The juicing trend isn’t new and neither is the controversy surrounding it. But do the pros outweigh the cons?

Juicing is an easy way to ensure you get your daily quota of fruits and vegetables. Yet the controversy that surrounds juicing continues to swirl, with the latest research adding weight to the anti-juice trend.

Research published in The Lancet Diabetes & Endocrinology in 2014 indicates that the high sugar content of fruit juice most probably makes it as dangerous in terms of obesity, heart disease and diabetes as sugar-sweetened cool drinks.

Yet there seems to be other benefits to drinking raw, fresh vegetable juice, especially if you struggle to consume the recommended amount of fresh fruit and vegetables.

Proponents of juicing claim the following:

    1. Juicing allows you to easily consume a far greater number of fruits and vegetables.

    1. It allows you to add a variety of vegetables you wouldn’t ordinarily eat (e.g. beetroot, kale, carrots) to your diet.

    1. Juicing gives you the most nutrient-dense part of the food in a convenient form.



The anti-juicing brigade, however, also has their list of reasons why juicing isn’t a good idea. These include:

    1. High sugar intake: juicing breaks down the fibre from the fruit and veg, which means the body can more easily absorb fructose (fruit sugar) from the juice. This is bad news in terms of weight management, the balancing of your blood-sugar levels and your diabetes risk.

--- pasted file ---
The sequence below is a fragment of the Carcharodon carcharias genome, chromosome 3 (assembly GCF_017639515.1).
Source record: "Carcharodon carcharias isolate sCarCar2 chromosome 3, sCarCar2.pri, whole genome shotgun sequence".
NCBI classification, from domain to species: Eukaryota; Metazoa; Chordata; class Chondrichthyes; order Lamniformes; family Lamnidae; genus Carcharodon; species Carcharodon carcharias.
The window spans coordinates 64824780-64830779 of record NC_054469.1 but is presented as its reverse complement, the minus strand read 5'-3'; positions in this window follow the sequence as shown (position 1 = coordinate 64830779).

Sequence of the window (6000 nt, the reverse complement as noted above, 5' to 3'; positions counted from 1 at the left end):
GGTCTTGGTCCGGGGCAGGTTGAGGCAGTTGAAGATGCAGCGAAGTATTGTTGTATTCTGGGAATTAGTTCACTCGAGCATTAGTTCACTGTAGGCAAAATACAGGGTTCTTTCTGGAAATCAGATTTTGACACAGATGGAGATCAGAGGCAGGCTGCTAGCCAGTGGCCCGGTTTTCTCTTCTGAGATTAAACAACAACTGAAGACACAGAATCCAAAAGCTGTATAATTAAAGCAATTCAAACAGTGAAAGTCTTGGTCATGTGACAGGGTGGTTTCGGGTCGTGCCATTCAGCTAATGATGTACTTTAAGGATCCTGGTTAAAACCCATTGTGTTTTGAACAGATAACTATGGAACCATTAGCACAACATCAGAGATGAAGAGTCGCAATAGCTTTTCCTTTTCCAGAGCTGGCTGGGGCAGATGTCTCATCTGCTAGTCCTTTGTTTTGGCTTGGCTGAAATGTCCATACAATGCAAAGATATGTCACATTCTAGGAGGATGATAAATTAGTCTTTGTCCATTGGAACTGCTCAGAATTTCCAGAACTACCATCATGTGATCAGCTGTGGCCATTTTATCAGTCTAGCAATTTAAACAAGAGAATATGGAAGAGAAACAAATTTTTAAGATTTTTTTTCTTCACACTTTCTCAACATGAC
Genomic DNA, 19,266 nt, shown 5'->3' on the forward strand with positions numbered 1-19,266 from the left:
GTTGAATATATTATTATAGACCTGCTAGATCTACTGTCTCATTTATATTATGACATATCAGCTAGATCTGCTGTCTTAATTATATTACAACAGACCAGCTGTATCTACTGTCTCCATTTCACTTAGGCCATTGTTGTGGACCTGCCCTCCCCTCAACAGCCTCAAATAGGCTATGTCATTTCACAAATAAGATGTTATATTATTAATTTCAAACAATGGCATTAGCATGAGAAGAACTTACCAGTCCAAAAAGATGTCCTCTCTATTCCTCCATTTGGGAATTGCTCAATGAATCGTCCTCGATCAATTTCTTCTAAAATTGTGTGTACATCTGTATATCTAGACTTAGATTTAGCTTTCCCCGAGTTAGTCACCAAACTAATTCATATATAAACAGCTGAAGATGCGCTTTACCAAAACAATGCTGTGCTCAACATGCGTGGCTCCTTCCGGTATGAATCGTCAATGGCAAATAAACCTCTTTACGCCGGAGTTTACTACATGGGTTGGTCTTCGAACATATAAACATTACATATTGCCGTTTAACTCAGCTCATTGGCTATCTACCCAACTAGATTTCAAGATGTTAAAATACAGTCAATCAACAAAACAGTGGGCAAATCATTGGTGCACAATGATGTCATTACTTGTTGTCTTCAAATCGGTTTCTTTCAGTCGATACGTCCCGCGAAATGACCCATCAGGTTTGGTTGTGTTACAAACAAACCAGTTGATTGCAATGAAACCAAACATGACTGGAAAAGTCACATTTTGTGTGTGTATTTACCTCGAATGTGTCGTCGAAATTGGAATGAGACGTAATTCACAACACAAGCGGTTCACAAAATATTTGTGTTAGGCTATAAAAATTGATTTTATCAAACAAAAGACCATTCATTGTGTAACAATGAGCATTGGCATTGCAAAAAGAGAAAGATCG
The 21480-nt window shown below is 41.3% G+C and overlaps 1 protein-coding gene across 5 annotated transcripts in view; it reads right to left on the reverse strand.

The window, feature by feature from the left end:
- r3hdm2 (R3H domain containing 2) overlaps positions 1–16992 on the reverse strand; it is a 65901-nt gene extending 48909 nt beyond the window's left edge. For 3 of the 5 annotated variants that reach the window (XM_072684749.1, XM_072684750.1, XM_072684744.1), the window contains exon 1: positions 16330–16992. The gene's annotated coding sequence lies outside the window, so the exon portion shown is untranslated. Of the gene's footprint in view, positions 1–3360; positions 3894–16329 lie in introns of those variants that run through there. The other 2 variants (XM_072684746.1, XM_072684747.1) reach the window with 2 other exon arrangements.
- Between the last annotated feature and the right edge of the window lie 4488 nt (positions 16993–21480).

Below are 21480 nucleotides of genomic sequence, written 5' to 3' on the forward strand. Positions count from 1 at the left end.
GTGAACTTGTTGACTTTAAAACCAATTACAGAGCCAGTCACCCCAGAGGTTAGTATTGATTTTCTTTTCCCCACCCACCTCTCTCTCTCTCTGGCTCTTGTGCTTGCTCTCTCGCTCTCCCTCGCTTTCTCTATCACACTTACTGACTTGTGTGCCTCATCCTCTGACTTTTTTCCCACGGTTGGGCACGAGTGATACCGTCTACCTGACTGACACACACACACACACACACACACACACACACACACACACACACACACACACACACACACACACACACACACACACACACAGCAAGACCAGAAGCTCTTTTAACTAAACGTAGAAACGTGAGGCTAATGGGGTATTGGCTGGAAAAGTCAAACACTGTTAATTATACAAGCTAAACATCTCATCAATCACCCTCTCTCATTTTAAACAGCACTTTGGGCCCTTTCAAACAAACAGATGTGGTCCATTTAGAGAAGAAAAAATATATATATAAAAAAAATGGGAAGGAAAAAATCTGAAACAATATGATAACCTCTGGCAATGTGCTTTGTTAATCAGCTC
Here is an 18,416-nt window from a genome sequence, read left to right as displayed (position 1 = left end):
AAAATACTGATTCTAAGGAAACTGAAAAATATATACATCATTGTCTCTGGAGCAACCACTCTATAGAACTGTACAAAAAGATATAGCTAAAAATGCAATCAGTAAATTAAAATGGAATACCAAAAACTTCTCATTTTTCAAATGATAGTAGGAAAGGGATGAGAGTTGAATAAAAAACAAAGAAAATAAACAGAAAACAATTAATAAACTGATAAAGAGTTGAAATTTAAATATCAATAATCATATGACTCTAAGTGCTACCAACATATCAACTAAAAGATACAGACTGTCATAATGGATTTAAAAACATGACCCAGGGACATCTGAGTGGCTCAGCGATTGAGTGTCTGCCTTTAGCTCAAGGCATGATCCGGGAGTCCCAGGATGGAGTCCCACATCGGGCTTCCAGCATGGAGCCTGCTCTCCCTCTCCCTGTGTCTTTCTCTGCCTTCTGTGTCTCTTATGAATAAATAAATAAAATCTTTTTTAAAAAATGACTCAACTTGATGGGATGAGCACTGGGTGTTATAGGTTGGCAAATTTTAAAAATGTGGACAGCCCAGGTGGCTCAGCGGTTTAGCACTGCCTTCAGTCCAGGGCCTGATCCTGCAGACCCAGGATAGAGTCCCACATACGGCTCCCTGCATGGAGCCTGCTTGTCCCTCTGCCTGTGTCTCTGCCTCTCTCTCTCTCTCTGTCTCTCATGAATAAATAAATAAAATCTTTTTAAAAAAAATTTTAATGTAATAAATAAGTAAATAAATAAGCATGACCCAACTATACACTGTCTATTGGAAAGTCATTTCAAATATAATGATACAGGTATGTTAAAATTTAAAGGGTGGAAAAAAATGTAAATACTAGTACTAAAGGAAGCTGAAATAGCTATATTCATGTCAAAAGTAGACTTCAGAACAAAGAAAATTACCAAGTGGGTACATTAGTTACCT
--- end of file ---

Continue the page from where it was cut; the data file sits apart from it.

1. Nutrient loss: once a vegetable or fruit is juiced, it almost immediately begins losing precious vitamins and antioxidants, which can reduce the goodness of the fruit or vegetable.



Too much juice, or consuming too much of certain juices can cause diarrhoea. While some claim this is the “cleansing” aspect of juicing, your enthusiasm may lead to a loss of water and important electrolytes. You therefore risk dehydration.

So, the question remains – should you juice or not?
The answer is… yes and no. Yes, if it’s to fill a nutritional deficiency in your diet or just because you enjoy juicing. But the answer is no if juicing is something you plan to use long-term to “detox” your body, or as part of a fad diet to help you lose weight. It’s also a no if you replace water in your diet with fruit juice, as this could lead to weight problems and other associated health risks.
According to the American Cancer Society, juicing is generally considered safe as long as it’s used as
part of a healthy diet – and any diet high in vegetables and fruits has been shown to reduce cancer and heart disease risk, and to improve overall health.

But "juicing probably isn’t any healthier than eating whole fruits and vegetables," according to the Mayo Clinic. They add that there is no "sound scientific evidence that extracted juices are healthier than the juice you get by eating the fruit or vegetable itself".

Although they do concede that if you enjoy juicing your fruits and vegetables as part of a healthy diet, or if you feel that adding fresh juices to your diet may fill a nutritional gap, juicing might not be such a bad idea.

A few last tips for juicing:

    1. Make small amounts as fresh, squeezed juice quickly loses its nutrients.

    1. Keep some of the pulp and add it before you drink the juice for some added fibre and volume.

    1. Opt for organic fruit and vegetables wherever possible to avoid pesticides.

    1. Drink in moderation as juices can contain a lot of sugar. This will, however, depend on how many fruits you use and which vegetables you add. Remember that this all adds up as extra kilojoules.

    1. If you liquidise the fruit and/or vegetable in a blender, you automatically retain all the pulp and fibre.



 




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